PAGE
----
Uncontrolled clinical longitudinal studies provide invalid evidence concerning high-viscosity glass-ionomers
Johannesburg, Gauteng (PRWEB) March 19, 2014
Popular dental opinion often assumes that high-viscosity glass-ionomers are inferior in their failure rate to silver amalgam as current gold standard when placing direct load bearing single- or multiple surface cavity restorations in posterior teeth.
When clinical evidence based on uncontrolled longitudinal studies is closely examined, the notion that glass-ionomers are inferior to silver amalgam for load bearing posterior tooth restorations holds little scientific weight.
For many decades restorative dentistry has been informed by volumes of clinical longitudinal studies that do not include control treatments but only investigate the success or failures of novel tooth restorations over periods of time. Against this background, expert reviews have traditionally offered advice to the dental profession on basis of survival (success)- or failure rate comparisons established from separate longitudinal studies.
In order to investigate the clinical merits of glass-ionomers, the SYSTEM Initiative of the Faculty of Health Sciences, University of the Witwatersrand, Johannesburg, has established the accuracy of comparison results from longitudinal studies with that from randomised control trials (RCT).
RCTs are considered the gold standard in investigating the merits of clinical interventions. SYSTEM’s investigation shows that there is disagreement between the results from RCTs and that from uncontrolled clinical longitudinal studies. While comparisons within an RCT would indicate that the number of treatment failures between two approaches do not significantly differ, the comparison of longitudinal study results show a 64% higher failure rate of one type of treatment above the other. Accordingly, expert reviews would mistakenly recommend the merit of placing one type of treatment in favour of the other.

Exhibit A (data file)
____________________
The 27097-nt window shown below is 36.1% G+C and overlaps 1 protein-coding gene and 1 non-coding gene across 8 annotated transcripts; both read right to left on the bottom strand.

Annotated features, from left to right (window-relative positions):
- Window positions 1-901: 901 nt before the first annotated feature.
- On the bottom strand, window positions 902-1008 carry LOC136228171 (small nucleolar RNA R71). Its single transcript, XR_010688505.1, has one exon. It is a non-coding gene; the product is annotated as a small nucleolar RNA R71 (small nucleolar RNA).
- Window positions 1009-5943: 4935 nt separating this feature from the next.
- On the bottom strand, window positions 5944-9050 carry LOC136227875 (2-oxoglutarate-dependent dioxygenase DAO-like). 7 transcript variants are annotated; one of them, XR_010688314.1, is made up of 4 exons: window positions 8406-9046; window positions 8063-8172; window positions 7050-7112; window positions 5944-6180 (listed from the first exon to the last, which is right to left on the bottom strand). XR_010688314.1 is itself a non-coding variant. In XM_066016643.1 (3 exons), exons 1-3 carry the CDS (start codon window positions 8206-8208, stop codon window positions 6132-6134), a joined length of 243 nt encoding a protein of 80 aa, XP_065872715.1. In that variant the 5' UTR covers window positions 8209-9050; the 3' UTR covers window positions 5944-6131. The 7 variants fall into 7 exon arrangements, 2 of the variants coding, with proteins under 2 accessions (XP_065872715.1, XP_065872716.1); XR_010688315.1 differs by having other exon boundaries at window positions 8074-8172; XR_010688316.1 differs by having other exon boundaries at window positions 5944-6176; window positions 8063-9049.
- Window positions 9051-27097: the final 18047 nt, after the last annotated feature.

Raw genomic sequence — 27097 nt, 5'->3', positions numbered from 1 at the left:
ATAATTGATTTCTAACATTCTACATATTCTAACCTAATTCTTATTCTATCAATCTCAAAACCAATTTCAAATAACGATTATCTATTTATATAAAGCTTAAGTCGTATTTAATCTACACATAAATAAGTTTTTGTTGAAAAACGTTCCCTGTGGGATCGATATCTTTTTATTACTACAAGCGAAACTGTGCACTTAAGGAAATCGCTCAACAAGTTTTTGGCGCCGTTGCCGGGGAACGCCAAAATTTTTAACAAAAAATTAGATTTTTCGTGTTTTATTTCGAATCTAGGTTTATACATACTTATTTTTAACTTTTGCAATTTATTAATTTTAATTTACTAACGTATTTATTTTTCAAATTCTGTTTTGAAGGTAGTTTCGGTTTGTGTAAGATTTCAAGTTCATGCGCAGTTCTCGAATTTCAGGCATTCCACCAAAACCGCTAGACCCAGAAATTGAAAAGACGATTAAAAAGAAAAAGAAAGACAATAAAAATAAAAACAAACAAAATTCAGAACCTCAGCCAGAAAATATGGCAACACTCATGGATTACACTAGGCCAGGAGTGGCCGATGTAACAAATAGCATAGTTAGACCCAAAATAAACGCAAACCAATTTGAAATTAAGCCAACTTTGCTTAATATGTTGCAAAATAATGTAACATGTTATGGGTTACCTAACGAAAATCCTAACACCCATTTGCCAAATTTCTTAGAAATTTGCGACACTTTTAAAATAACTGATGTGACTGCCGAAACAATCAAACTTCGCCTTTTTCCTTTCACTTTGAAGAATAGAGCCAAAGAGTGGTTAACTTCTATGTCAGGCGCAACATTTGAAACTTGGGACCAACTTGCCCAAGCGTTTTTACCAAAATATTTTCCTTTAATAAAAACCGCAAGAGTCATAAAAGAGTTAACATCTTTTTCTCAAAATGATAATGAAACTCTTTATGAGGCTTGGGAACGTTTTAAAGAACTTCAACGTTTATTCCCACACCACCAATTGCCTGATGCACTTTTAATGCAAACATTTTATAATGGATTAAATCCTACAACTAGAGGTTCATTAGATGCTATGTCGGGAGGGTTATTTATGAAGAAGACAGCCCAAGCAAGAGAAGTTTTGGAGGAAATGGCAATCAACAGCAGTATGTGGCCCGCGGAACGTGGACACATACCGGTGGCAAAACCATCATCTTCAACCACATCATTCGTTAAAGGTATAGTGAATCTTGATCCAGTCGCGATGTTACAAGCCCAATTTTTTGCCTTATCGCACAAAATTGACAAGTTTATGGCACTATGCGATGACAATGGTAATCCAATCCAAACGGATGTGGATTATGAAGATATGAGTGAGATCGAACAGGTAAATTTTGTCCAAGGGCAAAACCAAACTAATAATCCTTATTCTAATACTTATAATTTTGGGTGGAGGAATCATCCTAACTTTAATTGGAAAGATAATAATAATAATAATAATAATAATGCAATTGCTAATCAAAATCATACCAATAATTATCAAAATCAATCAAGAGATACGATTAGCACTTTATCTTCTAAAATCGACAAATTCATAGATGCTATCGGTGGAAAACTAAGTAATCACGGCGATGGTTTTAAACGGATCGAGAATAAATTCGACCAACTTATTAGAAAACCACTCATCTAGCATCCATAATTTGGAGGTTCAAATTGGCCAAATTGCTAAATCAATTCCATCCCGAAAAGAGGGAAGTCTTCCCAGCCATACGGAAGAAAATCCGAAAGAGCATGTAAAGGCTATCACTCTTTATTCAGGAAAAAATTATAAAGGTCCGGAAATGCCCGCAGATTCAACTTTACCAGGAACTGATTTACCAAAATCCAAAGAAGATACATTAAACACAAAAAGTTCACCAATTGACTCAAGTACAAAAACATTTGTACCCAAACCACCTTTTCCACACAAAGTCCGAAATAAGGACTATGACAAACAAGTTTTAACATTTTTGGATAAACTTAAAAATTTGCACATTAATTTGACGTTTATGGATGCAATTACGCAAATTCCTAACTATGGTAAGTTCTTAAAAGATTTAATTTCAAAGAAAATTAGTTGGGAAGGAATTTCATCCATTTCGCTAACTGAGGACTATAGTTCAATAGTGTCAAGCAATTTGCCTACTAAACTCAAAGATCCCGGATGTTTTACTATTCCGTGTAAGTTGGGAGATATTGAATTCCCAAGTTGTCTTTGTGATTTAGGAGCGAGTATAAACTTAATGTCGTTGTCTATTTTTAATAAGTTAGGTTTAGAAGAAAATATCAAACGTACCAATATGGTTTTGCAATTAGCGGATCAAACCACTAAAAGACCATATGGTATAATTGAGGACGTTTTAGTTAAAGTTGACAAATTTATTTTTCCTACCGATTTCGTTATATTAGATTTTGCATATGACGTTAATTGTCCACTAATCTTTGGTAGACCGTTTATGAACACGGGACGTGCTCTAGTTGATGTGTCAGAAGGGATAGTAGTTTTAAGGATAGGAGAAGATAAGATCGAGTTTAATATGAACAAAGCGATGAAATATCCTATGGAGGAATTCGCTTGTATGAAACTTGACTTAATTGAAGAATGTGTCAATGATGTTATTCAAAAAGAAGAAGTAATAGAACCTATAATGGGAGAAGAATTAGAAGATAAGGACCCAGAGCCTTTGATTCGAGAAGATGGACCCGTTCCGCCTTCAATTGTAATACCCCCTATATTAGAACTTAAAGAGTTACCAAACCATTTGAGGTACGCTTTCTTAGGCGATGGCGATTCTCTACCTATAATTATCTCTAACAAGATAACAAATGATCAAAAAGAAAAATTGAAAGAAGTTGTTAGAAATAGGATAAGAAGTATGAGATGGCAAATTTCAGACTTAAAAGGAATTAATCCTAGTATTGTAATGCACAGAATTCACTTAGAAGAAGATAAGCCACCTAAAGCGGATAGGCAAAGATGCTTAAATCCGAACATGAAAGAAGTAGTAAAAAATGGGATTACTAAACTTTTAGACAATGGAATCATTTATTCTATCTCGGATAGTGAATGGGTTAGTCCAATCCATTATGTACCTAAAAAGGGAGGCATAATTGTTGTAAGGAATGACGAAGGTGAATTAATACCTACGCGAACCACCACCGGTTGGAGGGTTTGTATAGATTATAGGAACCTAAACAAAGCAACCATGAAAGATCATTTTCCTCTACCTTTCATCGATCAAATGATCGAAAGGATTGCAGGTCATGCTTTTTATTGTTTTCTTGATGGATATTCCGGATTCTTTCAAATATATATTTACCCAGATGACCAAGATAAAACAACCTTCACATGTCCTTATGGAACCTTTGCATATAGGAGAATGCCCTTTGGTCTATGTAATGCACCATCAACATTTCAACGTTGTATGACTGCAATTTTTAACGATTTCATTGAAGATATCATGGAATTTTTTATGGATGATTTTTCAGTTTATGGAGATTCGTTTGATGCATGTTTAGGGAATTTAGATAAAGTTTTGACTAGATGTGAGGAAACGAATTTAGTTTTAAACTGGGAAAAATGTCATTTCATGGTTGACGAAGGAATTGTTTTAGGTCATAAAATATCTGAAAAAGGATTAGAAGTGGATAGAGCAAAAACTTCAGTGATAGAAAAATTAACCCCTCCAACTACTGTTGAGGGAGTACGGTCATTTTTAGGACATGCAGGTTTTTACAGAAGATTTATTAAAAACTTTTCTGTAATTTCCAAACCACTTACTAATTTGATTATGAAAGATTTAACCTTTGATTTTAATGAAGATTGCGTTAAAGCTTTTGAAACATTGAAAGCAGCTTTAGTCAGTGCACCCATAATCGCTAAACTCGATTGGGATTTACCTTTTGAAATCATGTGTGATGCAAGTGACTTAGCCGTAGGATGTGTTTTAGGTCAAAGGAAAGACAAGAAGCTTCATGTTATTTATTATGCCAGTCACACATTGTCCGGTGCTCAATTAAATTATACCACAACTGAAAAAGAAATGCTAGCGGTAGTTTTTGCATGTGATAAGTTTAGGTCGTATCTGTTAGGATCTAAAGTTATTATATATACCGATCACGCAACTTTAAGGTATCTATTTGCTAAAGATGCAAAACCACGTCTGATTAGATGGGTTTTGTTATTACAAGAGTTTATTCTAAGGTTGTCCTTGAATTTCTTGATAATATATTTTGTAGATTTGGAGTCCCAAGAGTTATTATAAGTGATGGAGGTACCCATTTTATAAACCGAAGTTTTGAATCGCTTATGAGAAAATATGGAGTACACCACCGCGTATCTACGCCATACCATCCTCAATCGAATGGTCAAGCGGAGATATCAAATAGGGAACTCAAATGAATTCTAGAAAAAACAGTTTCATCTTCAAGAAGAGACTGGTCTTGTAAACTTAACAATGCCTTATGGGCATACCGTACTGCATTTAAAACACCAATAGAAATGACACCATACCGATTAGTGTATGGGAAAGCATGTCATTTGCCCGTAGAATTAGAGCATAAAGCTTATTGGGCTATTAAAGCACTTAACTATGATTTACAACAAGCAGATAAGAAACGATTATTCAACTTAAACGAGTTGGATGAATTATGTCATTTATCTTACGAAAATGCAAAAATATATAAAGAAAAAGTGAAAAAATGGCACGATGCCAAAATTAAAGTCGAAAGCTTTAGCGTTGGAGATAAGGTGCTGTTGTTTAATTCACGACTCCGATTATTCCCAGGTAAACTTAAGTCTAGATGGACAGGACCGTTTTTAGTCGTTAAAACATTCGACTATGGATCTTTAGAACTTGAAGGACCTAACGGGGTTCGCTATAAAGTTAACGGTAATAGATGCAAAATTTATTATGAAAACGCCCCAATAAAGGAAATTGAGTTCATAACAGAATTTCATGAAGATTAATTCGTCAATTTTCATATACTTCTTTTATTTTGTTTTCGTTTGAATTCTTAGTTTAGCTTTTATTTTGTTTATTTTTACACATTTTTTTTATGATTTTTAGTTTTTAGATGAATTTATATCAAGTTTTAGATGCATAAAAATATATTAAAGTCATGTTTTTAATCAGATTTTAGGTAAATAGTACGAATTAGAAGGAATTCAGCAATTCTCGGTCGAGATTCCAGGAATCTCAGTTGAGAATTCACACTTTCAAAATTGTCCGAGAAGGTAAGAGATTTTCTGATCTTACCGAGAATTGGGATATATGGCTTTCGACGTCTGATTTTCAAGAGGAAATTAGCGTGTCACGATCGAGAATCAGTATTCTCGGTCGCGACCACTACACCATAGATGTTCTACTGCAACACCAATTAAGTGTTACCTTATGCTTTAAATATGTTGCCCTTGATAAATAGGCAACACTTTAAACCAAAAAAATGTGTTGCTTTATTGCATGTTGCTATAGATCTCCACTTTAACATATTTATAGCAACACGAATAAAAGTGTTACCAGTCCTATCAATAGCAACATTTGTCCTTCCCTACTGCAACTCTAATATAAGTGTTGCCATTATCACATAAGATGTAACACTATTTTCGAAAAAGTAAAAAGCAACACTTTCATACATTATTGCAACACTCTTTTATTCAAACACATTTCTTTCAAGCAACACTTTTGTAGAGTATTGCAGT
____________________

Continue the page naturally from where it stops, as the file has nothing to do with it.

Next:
The outcome of a systematic review of RCTs by the SYSTEM Initiative found no evidence that new generation, load-bearing high-viscosity glass-ionomers can be proven as clinically inferior to amalgam, since no overall statistically significant difference was found between the both after follow-up periods ranging from one to six years.
In contrast to RCTs, longitudinal studies are vulnerable to many sources of error, owing to the lack of a randomly selected comparison group. These may include misleading factors that may increase with the length of the study period. Longitudinal studies of tooth restorations incorrectly suggest that their results are only due to the chosen restorative material type and not to any other influencing factors. Studies with longer follow-up periods may be even more misleading than those with shorter follow-up periods.
Ease and relative low costs make clinical longitudinal studies ideal for the collection of first information concerning new fields of investigation and thus are most suitable in the preparation of complex and costly RCTs. Despite this, they are not suitable for guiding clinical practice and may become cause for the possibly fallacious condemnation of one type of intervention above others.
SYSTEM’s findings suggest that clincial longitudinal studies are unsuitable to guide clincial practice and that clincial decisions concerning the placement of high-viscosity glass-ionomer tooth restorations should be based on the results of well conducted randomised control trials instead.
The published reports of SYSTEM’s findings are available online:
[Mickenautsch S, Yengopal V. Failure rate of high-viscosity GIC based ART compared to that of conventional amalgam restorations - evidence from a systematic review update. S Afr Dent J 2012; 67: 329-31.
Mickenautsch S, Yengopal V. Direct contra naïve-indirect comparison of clinical failure rates between high-viscosity GIC and conventional amalgam restorations. An empirical study. PLOS One 2013; 8: e78397.
Mickenautsch S, SYSTEM Research note on: How should competing clinical interventions be compared in dentistry? – A simulation-based investigation. J Minim Interv Dent 2013; 6: 73-80.